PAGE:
So much for intellectual tolerance!

Deacon recognizes that free market economists have valid points about government failures, but, influenced by his narrow concentration on the Chicago School, he wrongly suggests that supporters of the free market are interested only in efficiency and ignore ethics: “Even if you were to worry about inequality, it would be better if you just kept quiet and lived with it, or at least that was the Chicago view. Regulation, taxation, or political action is unlikely to help. Politicians, after all, are just like everyone else, looking after their own interests. Cures for inequality through politics are often, perhaps always, worse than the disease itself. . . . For someone like me, brought up in Cambridge in the shadow of Keynes, these were unfamiliar but clearly important ideas. This is not an endorsement. . . . At its worst, Chicago economics makes money the sole measure of well-being, inequality doesn’t matter, and efficiency is the only thing that counts. The only injustice is to make the economy less efficient than it might be, and, since redistribution inevitably has losses attached—‘deadweight loss’ is the term of art—then redistribution in the name of justice is inherently unjust.”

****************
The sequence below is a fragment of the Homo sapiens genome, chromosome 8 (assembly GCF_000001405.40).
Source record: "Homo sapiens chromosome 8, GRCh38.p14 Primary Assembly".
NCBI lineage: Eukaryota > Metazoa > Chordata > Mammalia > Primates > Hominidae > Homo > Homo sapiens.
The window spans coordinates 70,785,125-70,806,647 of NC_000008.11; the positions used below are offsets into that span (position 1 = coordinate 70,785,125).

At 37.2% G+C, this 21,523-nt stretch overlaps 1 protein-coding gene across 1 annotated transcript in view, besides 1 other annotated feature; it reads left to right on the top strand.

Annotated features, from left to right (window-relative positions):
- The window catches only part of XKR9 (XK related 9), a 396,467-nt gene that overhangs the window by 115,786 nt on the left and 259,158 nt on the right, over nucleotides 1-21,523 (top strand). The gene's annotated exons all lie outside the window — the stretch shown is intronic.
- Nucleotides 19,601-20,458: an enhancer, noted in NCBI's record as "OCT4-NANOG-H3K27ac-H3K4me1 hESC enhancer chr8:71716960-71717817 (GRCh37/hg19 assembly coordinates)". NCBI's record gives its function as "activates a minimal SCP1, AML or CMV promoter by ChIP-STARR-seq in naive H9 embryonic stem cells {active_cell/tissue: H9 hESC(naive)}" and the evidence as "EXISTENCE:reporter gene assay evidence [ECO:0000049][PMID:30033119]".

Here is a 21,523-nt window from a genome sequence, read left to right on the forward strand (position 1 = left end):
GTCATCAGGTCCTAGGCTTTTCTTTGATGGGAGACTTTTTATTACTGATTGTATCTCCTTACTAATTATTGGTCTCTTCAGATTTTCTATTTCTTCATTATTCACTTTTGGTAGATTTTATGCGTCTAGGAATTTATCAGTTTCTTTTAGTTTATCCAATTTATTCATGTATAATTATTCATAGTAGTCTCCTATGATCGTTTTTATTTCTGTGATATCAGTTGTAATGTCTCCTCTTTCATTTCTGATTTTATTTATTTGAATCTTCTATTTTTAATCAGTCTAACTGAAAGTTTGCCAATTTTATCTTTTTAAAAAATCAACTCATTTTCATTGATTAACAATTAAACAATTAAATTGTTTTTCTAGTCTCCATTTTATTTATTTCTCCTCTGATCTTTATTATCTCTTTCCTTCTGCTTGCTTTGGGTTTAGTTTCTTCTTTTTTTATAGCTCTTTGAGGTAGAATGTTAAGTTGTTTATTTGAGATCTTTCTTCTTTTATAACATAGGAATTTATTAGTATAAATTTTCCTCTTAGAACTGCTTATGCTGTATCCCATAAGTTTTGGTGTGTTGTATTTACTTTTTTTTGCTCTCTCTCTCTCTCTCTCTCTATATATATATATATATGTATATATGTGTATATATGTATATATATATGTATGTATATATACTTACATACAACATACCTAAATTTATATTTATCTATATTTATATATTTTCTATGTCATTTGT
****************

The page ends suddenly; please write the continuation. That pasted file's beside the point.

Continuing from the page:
He contrasts these crass free marketeers with his philosophically sophisticated teachers at Cambridge, who cared about equity as well as efficiency: “When I first became an economist in Cambridge fifty years ago, philosophers talked to economists, and the economics of inequality, of justice, and of well-being was talked about, taught, and taken seriously. Harvard philosopher John Rawls’s 1971 The Theory of Justice was much discussed, and Amartya Sen, Anthony Atkinson, and James Mirrlees, all then in Cambridge, thought and wrote about justice and its relationship to income inequality.” Deaton seems utterly unaware that there are libertarian thinkers who oppose egalitarian policies on principle, not only on efficiency grounds. If he has ever read Robert Nozick or Murray Rothbard, there is no evidence of it in this book. He evidently views philosophical opposition to redistribution as based on Ayn Rand’s defense of selfishness, wrongly taking Rand to be a popular novelist of no consequence rather than a philosopher whose ideas merit serious attention.